The arrest of the Ruai Police Station Commanding Officer (OCS) by detectives from the Ethics and Anti-Corruption Commission (Eacc) has blew off the lid over deep rot within the hierarchy of the National Police Service (NPS) and blatant extortion from members of the public after arrest or framed-up charges.
The detectives bounced on Ruai OCS Chief Inspector Duncan Otieng following allegations that he was demanding bribes to release suspects.
A report by the Eacc seen by The Informer Media Group indicate that the locals had been arrested in a local club on accusations that they were disorderly after being drunk.
The OCS is said to have dispatched the officers who arrested the developer before detaining them at the station.
On Saturday, the OCS allegedly ordered them to pay 5000 each or spend the weekend at the cell and be charged today (Monday, 6, November 2023) on accusations of being drunk and disorderly.
The Eacc detectives arrested the OCS while allegedly receiving part of the bribe.
“We are concerned about the increasing reports of extortion by some Officers Commanding Police Stations (OCSs) who allegedly detain citizens and then demand bribes as a condition for granting them freedom.” Eacc Chief Executive Officer (CEO) Twalib Mbarak stated.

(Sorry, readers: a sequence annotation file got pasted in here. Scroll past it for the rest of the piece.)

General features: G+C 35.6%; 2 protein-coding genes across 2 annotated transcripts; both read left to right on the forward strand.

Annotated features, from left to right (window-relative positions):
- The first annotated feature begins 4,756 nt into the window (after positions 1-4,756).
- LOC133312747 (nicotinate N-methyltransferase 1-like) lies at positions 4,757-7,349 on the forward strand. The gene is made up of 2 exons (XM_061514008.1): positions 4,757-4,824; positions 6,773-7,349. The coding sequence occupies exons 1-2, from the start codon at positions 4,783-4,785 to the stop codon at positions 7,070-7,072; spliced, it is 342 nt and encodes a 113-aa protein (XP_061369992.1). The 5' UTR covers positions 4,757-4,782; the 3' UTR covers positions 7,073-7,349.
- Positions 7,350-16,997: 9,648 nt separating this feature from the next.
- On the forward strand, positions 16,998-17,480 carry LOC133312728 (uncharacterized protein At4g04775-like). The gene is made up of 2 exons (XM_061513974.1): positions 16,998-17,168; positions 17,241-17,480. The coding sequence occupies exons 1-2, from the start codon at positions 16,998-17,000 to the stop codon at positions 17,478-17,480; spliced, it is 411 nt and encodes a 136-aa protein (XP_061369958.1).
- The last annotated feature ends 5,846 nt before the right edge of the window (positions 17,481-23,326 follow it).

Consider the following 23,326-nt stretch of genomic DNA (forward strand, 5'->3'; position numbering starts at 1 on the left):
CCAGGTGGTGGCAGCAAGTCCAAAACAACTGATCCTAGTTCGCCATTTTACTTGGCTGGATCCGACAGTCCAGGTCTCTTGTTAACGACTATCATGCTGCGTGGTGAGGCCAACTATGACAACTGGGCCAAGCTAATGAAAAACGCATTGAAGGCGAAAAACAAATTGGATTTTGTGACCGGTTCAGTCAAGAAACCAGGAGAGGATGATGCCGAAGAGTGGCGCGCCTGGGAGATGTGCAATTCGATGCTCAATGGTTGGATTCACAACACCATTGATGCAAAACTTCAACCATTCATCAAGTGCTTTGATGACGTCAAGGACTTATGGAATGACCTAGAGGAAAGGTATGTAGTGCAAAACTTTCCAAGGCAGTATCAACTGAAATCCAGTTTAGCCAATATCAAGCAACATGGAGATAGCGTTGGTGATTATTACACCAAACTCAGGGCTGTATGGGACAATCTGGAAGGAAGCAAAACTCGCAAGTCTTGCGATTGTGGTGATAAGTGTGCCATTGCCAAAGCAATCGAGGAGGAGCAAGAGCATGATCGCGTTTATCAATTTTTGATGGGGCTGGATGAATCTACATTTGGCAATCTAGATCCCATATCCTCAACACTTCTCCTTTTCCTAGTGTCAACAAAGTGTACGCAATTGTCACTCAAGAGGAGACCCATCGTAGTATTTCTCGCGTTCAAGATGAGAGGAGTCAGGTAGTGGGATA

Twalib urged citizens to continue exposing the bad habits of officers who have been tainting the image of the Police.
Otieng’s arrest is a tip of how many officers have turned police stations into extortion centers.
Many members of the public get threats of being charged with unspecified offenses unless they give out bribes.
Last month, the Inspector General of Police Japheth Koome Publicly said corruption is rampant in the service.
“I can’t lie. Corruption is with us as police. This problem is called returns; where the junior officers are collecting money and taking it to the Corporal, Base Commander, OCPD, and even the County Commander. Some have even come to my office, trying to give me something, but I refused.” Koome said.
However, the NPS is dogged with claims that the deployment of officers for duty depends on their ability to collect money from the public and later give it to their seniors, popularly referred to as ‘returns.